A137: Appropriateness of Rheumatology Lab Studies and Referrals among General Pediatricians

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Background/Purpose:Rheumatology lab tests are often of low diagnostic utility when ordered by primary care physicians, and may lead to erroneous referrals. No prior studies have investigated pediatricians' reasons for ordering these tests. We surveyed pediatricians in three states of the Upper Midwest regarding their ordering of rheumatology lab tests and reasons for referral to pediatric rheumatology (PR).Methods:A web-based survey was emailed to general pediatricians practicing in Minnesota, North Dakota, and South Dakota. The rheumatology tests queried included antinuclear antibody (ANA), anti-double-stranded DNA antibody (anti-dsDNA), rheumatoid factor (RF), anti-citrullinated peptide antibodies (anti-CCP), and HLA-B27. Basic descriptive analysis was performed. Subgroup analysis was performed to assess the relationship between the pediatrician's experience with PR (defined as years since completion of residency training, whether or not the training program had a PR division, time spent in a PR clinic during training and completion of continued medical education focused on PR in the last three years) and the appropriateness of lab tests and PR referrals.Results:The response rate was 15.3% (93/609). Eighty-nine percent (83/93) of the respondents had ordered ANA, for reasons including abnormal joint exam (72%), musculoskeletal (MSK) pain with a normal exam (52%), concern for juvenile idiopathic arthritis (JIA) (47%), rash (41%), concern for systemic lupus erythematosus (39%), fatigue (35%), and fever (35%). Fifty-nine percent (54/92) had ordered anti-dsDNA, and the distribution of reasons paralleled that of ANA. Seventy-three percent (67/92) had ever ordered RF, most commonly for abnormal joint exam (67%), joint pain with a normal exam (60%), concern for JIA (42%), and fever (30%). Only 8% (7/92) had ordered anti-CCP. Forty-two percent (39/92) had ordered HLA-B27, primarily for back pain (59%). Of those who had ever referred a patient to a pediatric rheumatologist, 44% (37/85) did so for a positive ANA of unclear significance, 14% (12/85) for positive RF of unclear significance, and 9% (8/85) for anti-dsDNA of unclear significance. Positive HLA-B27 and anti-CCP were less common referral reasons. Subgroup analysis did not show significant differences between experience level and appropriateness of lab tests and referrals to PR.Conclusion:Inappropriate ordering of rheumatology lab tests with subsequent referral to PR is common among pediatricians in the Upper Midwest and likely elsewhere. The correctness of lab test utilization and referral to PR did not obviously improve with increased experience in PR. New educational interventions are needed to improve general pediatricians' understanding and utilization of rheumatology lab tests and to decrease unnecessary referrals to PR.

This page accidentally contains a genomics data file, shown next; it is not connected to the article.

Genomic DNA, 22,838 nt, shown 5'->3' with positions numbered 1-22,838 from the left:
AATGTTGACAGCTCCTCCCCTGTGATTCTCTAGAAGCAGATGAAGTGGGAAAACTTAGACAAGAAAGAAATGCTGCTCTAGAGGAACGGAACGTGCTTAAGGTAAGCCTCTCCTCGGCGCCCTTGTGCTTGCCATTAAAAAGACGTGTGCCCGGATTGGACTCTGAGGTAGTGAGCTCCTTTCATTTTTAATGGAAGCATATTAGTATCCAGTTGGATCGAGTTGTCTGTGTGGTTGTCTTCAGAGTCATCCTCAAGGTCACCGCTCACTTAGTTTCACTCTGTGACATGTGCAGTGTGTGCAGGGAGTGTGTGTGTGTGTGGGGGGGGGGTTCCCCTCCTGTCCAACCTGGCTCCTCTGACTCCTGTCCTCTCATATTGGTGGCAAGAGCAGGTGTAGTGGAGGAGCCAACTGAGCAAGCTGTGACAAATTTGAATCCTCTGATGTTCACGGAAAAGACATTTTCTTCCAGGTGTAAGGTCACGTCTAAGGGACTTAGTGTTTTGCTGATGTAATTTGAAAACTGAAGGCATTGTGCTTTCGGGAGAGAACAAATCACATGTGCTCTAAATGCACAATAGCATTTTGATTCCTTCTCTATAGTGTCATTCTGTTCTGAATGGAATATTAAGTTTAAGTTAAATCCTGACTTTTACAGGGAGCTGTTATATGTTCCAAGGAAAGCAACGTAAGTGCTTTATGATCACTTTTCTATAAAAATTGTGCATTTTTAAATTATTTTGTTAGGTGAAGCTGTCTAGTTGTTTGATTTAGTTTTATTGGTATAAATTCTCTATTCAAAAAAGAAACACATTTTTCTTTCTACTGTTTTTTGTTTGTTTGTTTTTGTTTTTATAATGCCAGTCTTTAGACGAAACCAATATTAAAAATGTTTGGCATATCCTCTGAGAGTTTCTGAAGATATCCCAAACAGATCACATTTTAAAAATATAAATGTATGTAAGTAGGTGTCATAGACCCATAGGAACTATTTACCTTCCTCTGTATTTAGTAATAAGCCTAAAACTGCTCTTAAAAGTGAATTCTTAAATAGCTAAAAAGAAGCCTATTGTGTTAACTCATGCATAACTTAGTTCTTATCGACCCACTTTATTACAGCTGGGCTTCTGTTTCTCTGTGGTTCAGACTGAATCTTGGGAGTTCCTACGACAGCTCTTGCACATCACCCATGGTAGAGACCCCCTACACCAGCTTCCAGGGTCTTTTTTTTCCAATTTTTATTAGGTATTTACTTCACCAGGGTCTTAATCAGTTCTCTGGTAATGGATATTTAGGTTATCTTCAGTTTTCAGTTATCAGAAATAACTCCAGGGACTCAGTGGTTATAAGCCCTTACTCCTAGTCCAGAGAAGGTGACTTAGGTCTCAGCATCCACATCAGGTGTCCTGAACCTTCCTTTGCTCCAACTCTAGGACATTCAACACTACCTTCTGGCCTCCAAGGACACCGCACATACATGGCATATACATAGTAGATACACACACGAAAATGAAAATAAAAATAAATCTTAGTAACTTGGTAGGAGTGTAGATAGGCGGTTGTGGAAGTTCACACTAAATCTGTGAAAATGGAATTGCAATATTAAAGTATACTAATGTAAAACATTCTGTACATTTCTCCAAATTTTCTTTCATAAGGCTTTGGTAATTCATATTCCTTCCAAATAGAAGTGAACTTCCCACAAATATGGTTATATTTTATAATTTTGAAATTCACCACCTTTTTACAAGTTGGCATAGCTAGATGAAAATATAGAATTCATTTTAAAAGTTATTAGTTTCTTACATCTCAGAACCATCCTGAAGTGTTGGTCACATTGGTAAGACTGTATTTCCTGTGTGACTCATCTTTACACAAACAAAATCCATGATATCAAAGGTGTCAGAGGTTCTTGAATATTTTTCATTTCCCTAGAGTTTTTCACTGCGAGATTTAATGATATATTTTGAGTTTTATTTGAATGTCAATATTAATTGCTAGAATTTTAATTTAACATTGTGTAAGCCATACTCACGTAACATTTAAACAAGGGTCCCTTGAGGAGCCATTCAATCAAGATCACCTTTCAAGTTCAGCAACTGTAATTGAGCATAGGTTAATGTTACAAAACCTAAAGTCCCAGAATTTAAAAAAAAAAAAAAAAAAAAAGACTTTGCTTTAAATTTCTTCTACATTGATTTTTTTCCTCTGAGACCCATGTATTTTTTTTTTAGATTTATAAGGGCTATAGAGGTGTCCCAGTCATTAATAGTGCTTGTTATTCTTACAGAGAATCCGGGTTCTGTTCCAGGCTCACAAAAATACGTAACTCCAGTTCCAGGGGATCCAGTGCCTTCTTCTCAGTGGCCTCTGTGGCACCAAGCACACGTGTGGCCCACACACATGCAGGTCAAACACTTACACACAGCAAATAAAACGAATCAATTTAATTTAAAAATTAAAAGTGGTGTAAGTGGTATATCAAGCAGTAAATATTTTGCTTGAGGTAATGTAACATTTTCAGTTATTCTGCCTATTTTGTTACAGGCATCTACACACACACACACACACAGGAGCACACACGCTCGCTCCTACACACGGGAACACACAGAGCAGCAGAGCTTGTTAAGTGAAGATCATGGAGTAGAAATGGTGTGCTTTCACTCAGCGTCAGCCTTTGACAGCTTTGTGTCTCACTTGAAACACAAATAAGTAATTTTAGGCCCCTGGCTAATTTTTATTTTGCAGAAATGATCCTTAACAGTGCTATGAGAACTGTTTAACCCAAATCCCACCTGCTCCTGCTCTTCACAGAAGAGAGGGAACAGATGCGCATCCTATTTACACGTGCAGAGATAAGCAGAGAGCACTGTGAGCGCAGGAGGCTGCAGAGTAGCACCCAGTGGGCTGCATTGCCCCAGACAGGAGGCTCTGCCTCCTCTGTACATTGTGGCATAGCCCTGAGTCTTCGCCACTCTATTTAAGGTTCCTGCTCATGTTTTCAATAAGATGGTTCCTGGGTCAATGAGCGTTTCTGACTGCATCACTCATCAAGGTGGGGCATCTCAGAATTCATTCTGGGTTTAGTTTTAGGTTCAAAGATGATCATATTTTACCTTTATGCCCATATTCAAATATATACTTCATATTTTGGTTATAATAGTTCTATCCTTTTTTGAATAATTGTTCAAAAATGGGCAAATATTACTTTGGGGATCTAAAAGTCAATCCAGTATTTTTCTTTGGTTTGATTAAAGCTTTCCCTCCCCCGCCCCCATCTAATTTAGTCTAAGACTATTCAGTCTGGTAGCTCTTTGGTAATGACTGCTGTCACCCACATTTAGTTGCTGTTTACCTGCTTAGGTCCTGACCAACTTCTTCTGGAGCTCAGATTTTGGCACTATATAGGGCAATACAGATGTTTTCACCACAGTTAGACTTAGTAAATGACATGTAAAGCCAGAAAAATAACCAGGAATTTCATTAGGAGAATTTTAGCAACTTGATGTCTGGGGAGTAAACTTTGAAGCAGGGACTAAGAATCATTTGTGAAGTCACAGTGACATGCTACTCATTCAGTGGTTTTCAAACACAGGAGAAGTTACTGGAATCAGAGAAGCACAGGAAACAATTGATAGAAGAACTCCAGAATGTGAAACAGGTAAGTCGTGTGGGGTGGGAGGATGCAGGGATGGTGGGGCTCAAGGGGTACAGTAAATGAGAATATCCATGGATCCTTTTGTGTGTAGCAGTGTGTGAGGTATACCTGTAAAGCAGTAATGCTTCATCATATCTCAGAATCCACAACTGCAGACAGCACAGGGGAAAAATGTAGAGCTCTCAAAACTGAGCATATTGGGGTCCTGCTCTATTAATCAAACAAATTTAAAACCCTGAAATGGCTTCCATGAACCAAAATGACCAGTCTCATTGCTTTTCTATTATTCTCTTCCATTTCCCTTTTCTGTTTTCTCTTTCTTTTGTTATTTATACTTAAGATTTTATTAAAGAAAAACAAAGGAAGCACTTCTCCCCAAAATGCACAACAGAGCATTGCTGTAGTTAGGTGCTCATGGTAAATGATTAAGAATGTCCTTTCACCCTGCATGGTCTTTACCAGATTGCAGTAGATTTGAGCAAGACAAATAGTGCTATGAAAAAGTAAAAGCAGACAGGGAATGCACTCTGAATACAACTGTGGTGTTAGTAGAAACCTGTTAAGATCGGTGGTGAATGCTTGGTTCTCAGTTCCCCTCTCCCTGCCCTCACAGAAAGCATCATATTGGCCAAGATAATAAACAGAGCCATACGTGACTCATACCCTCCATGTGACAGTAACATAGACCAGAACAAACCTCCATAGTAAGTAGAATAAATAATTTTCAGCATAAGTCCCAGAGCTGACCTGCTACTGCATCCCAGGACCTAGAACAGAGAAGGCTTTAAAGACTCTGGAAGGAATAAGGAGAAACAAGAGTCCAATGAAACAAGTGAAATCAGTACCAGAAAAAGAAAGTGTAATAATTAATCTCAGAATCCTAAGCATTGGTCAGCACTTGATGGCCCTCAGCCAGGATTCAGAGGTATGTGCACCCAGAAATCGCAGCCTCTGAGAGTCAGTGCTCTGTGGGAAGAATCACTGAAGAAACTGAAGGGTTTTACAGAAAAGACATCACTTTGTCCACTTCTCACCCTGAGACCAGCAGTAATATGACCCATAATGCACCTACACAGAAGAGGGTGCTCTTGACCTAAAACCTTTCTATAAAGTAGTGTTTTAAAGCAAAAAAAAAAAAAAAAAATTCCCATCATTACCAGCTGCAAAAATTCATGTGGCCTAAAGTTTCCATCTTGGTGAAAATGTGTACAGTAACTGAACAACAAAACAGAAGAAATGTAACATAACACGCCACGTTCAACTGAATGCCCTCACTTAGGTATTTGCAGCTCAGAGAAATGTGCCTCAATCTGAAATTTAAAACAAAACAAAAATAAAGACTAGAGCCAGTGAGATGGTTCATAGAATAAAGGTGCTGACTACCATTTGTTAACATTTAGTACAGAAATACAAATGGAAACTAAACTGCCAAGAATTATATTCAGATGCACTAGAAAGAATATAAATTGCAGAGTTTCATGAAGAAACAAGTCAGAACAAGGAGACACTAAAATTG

Original languageEnglish (US)
JournalArthritis and Rheumatology
Issue numberS3
StatePublished - 2014

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